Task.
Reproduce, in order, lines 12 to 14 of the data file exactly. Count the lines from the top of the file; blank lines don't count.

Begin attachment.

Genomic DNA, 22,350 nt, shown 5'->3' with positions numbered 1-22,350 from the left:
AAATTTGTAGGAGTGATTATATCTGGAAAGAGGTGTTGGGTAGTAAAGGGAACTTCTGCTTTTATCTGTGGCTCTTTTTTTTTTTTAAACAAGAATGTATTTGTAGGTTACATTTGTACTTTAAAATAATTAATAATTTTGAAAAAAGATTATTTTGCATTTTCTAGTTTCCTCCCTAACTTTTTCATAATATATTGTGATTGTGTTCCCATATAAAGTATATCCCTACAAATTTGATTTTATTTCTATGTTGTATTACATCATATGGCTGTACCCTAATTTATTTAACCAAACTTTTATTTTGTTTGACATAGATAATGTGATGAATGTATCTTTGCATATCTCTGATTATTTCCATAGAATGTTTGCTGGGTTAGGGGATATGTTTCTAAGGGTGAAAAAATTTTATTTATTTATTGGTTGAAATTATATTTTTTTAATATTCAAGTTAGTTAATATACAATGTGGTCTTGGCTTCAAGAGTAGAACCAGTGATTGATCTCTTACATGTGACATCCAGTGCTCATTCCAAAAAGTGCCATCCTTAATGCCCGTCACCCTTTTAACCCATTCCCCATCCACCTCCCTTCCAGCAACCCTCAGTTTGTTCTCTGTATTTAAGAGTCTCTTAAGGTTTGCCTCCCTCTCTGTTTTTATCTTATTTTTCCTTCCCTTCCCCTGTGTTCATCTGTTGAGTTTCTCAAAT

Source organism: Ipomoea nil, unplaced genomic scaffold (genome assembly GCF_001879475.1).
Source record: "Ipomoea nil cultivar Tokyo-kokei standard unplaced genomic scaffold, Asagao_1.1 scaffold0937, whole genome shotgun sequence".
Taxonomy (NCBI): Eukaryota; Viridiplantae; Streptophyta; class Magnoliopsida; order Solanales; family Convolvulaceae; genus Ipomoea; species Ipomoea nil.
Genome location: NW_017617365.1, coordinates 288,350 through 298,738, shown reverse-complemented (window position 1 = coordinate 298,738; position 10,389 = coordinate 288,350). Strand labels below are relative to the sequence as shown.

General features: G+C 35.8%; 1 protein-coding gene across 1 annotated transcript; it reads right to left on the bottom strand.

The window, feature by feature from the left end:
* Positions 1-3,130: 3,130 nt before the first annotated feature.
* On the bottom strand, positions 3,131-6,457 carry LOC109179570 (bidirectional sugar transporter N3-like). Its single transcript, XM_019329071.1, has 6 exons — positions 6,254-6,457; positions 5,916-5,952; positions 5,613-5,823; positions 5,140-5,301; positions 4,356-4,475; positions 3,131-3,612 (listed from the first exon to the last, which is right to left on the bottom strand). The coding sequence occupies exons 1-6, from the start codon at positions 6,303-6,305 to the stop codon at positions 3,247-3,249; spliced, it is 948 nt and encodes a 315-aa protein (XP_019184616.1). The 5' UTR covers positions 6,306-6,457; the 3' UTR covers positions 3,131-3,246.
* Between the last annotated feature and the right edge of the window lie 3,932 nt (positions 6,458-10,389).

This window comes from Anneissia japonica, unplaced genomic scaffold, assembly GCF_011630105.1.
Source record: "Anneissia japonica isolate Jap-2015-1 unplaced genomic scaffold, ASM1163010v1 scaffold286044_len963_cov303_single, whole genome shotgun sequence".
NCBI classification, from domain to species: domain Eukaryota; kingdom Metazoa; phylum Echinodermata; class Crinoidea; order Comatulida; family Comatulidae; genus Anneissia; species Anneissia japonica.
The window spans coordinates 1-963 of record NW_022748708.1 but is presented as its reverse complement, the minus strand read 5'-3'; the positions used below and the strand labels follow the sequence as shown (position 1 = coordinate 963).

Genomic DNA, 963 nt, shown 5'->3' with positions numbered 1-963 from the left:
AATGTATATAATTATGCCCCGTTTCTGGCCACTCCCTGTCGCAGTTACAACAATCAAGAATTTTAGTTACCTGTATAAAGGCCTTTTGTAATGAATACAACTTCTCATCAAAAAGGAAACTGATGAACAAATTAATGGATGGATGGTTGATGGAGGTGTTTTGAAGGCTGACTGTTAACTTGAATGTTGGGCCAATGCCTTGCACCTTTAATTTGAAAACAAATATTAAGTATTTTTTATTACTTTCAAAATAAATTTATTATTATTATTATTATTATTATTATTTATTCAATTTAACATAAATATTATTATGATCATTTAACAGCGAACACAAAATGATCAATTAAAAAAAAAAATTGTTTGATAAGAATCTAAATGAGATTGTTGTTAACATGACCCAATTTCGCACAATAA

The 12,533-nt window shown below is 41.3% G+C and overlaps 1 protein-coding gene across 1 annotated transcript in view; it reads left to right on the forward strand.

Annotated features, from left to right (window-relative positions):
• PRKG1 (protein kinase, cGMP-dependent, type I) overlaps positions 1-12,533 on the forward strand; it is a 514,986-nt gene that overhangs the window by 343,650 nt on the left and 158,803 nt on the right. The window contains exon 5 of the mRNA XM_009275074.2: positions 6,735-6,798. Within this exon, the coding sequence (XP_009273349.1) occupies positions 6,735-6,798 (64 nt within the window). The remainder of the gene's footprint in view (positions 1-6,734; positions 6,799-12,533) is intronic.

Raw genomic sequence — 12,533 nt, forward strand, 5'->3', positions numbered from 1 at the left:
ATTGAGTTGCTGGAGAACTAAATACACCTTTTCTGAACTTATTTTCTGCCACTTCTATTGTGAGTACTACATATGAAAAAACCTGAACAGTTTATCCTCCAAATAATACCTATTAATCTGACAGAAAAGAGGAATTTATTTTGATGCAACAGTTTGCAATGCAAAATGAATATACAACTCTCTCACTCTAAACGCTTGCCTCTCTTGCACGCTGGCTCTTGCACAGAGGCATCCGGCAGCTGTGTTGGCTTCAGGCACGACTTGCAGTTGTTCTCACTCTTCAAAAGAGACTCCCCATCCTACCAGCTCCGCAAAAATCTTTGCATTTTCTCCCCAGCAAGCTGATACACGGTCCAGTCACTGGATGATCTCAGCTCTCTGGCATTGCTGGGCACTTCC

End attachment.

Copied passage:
This window comes from Anneissia japonica, unplaced genomic scaffold, assembly GCF_011630105.1.
Source record: "Anneissia japonica isolate Jap-2015-1 unplaced genomic scaffold, ASM1163010v1 scaffold286044_len963_cov303_single, whole genome shotgun sequence".
NCBI classification, from domain to species: domain Eukaryota; kingdom Metazoa; phylum Echinodermata; class Crinoidea; order Comatulida; family Comatulidae; genus Anneissia; species Anneissia japonica.